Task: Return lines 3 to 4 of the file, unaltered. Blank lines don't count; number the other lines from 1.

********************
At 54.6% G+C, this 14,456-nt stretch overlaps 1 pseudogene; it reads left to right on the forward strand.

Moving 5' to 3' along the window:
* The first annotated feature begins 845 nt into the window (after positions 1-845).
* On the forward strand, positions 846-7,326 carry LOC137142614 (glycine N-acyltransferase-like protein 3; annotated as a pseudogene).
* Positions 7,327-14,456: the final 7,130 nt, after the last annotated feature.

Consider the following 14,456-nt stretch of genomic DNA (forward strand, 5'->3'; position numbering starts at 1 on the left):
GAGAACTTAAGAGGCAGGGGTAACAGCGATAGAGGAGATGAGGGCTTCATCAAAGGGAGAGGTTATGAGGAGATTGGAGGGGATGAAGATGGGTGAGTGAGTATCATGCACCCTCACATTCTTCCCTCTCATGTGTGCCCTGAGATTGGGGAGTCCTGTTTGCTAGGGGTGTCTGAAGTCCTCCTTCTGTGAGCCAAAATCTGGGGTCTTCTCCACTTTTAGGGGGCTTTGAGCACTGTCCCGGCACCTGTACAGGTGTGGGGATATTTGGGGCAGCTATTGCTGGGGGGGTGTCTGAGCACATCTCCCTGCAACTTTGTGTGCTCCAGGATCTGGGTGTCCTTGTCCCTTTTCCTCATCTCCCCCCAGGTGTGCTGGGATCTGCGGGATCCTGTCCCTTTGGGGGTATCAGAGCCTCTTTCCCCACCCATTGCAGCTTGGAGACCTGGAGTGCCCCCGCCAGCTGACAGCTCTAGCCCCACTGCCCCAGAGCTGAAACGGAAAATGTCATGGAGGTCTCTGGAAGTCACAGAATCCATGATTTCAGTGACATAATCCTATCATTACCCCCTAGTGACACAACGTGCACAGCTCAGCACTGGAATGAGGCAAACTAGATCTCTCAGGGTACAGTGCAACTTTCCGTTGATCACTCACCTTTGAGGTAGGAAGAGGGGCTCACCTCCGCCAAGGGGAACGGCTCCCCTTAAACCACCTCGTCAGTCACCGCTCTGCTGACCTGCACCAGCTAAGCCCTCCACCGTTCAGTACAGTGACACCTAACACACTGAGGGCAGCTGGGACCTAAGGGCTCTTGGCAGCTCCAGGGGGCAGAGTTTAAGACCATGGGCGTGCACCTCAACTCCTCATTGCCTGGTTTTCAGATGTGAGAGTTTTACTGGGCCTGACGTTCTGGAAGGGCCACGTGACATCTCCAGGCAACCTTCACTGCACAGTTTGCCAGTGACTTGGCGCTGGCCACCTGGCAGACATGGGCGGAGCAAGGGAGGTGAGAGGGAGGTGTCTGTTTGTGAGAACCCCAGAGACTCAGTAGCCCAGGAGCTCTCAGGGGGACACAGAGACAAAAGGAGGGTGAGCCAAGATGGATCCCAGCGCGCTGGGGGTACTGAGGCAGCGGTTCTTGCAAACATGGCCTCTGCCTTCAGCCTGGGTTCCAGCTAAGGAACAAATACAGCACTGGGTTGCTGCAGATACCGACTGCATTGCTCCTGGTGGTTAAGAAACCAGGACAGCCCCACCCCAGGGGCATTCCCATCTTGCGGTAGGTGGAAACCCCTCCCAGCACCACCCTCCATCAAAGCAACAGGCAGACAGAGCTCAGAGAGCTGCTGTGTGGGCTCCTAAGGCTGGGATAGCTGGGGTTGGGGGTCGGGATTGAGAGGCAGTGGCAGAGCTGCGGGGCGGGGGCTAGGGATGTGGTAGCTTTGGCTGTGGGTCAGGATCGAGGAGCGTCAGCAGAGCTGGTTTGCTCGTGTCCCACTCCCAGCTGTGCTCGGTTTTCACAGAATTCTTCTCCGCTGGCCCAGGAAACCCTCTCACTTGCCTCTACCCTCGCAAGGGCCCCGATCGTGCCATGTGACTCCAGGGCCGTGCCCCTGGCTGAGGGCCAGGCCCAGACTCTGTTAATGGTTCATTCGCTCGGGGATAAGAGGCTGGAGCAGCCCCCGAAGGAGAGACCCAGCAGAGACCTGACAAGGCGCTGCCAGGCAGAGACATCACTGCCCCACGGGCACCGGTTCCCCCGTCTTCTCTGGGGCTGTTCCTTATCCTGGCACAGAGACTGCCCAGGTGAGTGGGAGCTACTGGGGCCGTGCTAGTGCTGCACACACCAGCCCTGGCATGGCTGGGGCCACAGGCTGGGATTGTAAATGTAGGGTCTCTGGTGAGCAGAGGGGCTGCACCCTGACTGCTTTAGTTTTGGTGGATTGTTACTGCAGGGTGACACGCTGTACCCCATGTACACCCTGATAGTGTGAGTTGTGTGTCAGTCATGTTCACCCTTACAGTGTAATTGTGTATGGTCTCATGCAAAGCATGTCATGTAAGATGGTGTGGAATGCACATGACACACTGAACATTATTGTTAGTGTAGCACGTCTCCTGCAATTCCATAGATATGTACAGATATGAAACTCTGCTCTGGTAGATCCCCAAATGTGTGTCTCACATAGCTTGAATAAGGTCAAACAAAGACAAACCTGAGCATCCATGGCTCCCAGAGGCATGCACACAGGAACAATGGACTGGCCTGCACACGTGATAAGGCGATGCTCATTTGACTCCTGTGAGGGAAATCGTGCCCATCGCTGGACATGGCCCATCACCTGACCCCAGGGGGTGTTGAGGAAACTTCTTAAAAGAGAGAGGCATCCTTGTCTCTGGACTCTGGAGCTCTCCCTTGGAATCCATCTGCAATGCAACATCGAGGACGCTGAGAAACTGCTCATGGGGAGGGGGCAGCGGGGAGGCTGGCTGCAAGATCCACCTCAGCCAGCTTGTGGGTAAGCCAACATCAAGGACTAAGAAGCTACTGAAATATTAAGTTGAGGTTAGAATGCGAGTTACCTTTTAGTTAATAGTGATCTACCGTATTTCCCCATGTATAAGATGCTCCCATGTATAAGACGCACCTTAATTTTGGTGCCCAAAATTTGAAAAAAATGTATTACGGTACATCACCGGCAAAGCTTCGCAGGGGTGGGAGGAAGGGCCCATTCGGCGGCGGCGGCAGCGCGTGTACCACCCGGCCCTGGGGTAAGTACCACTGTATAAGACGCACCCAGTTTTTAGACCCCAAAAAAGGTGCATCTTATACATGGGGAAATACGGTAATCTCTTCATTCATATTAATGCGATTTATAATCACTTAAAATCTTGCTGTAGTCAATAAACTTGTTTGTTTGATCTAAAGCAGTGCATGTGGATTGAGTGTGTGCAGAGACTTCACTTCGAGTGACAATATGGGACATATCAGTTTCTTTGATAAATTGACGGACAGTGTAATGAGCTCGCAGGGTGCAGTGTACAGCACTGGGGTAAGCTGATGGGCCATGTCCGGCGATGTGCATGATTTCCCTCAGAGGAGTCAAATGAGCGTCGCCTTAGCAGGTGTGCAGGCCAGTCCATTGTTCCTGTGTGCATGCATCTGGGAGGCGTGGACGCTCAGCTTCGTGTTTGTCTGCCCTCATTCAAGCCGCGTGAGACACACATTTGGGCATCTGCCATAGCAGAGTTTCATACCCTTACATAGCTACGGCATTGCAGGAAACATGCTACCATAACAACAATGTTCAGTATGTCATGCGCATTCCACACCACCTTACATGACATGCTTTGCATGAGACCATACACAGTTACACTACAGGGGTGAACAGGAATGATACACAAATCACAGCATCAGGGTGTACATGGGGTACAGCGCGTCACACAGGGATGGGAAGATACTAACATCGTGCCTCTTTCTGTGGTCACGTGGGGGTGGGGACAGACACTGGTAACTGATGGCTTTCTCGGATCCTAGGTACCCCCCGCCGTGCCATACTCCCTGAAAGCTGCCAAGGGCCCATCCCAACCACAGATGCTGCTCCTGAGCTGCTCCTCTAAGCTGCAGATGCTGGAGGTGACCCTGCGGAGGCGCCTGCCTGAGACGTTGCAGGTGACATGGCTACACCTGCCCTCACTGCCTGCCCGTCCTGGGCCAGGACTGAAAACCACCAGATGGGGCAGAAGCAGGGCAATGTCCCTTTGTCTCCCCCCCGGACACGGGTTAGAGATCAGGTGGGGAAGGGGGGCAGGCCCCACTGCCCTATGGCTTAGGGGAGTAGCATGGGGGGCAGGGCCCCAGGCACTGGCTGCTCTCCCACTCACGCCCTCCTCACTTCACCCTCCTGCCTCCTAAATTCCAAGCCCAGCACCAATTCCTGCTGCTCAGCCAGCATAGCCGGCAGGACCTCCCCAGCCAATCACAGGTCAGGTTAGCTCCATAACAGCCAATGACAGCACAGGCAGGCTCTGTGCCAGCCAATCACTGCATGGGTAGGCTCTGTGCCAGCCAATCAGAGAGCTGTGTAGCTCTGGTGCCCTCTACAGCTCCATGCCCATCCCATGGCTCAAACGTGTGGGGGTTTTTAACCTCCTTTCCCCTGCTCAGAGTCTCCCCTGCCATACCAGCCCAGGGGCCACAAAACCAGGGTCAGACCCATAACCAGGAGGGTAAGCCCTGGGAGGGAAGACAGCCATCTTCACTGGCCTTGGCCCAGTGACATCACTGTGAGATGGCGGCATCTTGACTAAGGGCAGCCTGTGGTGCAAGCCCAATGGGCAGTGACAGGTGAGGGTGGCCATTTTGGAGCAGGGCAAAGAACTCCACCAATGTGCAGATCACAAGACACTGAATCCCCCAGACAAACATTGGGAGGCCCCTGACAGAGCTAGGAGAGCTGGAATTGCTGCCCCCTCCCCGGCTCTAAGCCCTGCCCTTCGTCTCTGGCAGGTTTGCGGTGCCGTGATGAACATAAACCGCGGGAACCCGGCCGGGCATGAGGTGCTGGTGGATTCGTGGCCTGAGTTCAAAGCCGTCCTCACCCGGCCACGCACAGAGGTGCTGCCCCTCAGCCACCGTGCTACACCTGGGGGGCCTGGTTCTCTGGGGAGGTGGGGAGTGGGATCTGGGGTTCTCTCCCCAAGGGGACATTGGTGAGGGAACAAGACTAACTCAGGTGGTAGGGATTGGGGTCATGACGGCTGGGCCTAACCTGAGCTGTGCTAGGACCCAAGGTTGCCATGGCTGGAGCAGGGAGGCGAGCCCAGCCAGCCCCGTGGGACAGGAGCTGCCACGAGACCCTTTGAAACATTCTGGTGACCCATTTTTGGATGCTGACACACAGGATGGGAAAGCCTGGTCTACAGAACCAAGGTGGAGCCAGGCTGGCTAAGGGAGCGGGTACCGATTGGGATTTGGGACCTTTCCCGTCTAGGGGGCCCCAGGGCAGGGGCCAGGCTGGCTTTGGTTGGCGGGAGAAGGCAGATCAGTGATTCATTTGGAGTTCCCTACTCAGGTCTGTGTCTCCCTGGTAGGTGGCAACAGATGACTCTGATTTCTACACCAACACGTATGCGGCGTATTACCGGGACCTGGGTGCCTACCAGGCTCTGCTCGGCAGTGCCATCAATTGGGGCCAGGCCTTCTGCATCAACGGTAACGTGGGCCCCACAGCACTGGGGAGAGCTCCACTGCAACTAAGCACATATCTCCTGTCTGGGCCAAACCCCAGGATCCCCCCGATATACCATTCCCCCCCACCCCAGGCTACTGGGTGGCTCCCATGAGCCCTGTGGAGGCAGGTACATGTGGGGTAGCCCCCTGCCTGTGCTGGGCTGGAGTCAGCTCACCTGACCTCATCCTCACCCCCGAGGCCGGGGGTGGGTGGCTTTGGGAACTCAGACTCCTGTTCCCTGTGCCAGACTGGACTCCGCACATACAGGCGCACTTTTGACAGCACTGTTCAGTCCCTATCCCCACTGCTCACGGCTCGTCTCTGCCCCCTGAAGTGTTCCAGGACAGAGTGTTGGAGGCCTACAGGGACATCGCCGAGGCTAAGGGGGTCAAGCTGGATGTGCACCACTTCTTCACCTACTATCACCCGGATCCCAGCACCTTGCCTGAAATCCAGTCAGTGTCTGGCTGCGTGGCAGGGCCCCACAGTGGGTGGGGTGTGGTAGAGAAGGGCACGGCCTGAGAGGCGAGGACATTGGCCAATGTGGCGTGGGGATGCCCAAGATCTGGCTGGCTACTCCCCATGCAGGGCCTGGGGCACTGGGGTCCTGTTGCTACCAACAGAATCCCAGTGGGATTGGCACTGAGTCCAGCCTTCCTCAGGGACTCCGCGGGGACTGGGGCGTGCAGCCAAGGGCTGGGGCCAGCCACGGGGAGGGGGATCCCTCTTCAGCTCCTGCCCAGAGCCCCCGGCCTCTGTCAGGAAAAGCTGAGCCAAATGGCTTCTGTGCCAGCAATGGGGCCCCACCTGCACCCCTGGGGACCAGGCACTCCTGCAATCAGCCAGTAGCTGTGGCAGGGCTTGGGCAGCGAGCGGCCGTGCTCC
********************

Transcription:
* The first annotated feature begins 845 nt into the window (after positions 1-845).
* On the forward strand, positions 846-7,326 carry LOC137142614 (glycine N-acyltransferase-like protein 3; annotated as a pseudogene).